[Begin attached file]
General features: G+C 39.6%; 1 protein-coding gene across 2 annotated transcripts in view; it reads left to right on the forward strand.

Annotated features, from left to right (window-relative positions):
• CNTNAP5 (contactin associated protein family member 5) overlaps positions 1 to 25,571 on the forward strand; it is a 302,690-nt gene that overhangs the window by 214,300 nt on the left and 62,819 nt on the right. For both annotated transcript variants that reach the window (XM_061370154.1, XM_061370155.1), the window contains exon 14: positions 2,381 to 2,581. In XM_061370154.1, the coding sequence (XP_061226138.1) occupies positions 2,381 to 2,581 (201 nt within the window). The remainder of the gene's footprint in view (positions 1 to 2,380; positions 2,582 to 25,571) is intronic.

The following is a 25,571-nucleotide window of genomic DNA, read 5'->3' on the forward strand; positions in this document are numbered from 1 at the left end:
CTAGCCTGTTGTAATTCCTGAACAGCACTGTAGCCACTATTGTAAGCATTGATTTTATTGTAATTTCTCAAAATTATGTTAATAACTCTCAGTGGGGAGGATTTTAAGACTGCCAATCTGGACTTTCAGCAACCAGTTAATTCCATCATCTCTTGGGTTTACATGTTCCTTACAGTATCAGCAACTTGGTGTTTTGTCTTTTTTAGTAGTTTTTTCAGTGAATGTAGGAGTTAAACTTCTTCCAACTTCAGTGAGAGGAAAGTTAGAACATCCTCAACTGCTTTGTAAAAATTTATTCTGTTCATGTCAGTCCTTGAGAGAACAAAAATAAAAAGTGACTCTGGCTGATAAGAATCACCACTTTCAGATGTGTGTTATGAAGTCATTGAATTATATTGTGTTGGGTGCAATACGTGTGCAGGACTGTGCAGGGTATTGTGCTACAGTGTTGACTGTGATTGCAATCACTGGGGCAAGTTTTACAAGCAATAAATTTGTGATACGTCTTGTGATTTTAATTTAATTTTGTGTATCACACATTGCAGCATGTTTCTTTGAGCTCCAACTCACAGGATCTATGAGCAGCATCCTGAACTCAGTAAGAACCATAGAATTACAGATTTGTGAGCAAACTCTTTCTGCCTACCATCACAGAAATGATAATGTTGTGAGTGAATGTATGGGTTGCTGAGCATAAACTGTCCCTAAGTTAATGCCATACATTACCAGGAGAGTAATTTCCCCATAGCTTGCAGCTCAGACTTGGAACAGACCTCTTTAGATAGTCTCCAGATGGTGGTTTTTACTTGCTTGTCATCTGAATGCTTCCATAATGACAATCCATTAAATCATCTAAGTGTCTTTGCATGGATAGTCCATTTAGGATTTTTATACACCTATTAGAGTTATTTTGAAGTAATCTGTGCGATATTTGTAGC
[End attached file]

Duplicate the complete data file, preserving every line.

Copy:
General features: G+C 39.6%; 1 protein-coding gene across 2 annotated transcripts in view; it reads left to right on the forward strand.

Annotated features, from left to right (window-relative positions):
• CNTNAP5 (contactin associated protein family member 5) overlaps positions 1 to 25,571 on the forward strand; it is a 302,690-nt gene that overhangs the window by 214,300 nt on the left and 62,819 nt on the right. For both annotated transcript variants that reach the window (XM_061370154.1, XM_061370155.1), the window contains exon 14: positions 2,381 to 2,581. In XM_061370154.1, the coding sequence (XP_061226138.1) occupies positions 2,381 to 2,581 (201 nt within the window). The remainder of the gene's footprint in view (positions 1 to 2,380; positions 2,582 to 25,571) is intronic.

The following is a 25,571-nucleotide window of genomic DNA, read 5'->3' on the forward strand; positions in this document are numbered from 1 at the left end:
CTAGCCTGTTGTAATTCCTGAACAGCACTGTAGCCACTATTGTAAGCATTGATTTTATTGTAATTTCTCAAAATTATGTTAATAACTCTCAGTGGGGAGGATTTTAAGACTGCCAATCTGGACTTTCAGCAACCAGTTAATTCCATCATCTCTTGGGTTTACATGTTCCTTACAGTATCAGCAACTTGGTGTTTTGTCTTTTTTAGTAGTTTTTTCAGTGAATGTAGGAGTTAAACTTCTTCCAACTTCAGTGAGAGGAAAGTTAGAACATCCTCAACTGCTTTGTAAAAATTTATTCTGTTCATGTCAGTCCTTGAGAGAACAAAAATAAAAAGTGACTCTGGCTGATAAGAATCACCACTTTCAGATGTGTGTTATGAAGTCATTGAATTATATTGTGTTGGGTGCAATACGTGTGCAGGACTGTGCAGGGTATTGTGCTACAGTGTTGACTGTGATTGCAATCACTGGGGCAAGTTTTACAAGCAATAAATTTGTGATACGTCTTGTGATTTTAATTTAATTTTGTGTATCACACATTGCAGCATGTTTCTTTGAGCTCCAACTCACAGGATCTATGAGCAGCATCCTGAACTCAGTAAGAACCATAGAATTACAGATTTGTGAGCAAACTCTTTCTGCCTACCATCACAGAAATGATAATGTTGTGAGTGAATGTATGGGTTGCTGAGCATAAACTGTCCCTAAGTTAATGCCATACATTACCAGGAGAGTAATTTCCCCATAGCTTGCAGCTCAGACTTGGAACAGACCTCTTTAGATAGTCTCCAGATGGTGGTTTTTACTTGCTTGTCATCTGAATGCTTCCATAATGACAATCCATTAAATCATCTAAGTGTCTTTGCATGGATAGTCCATTTAGGATTTTTATACACCTATTAGAGTTATTTTGAAGTAATCTGTGCGATATTTGTAGC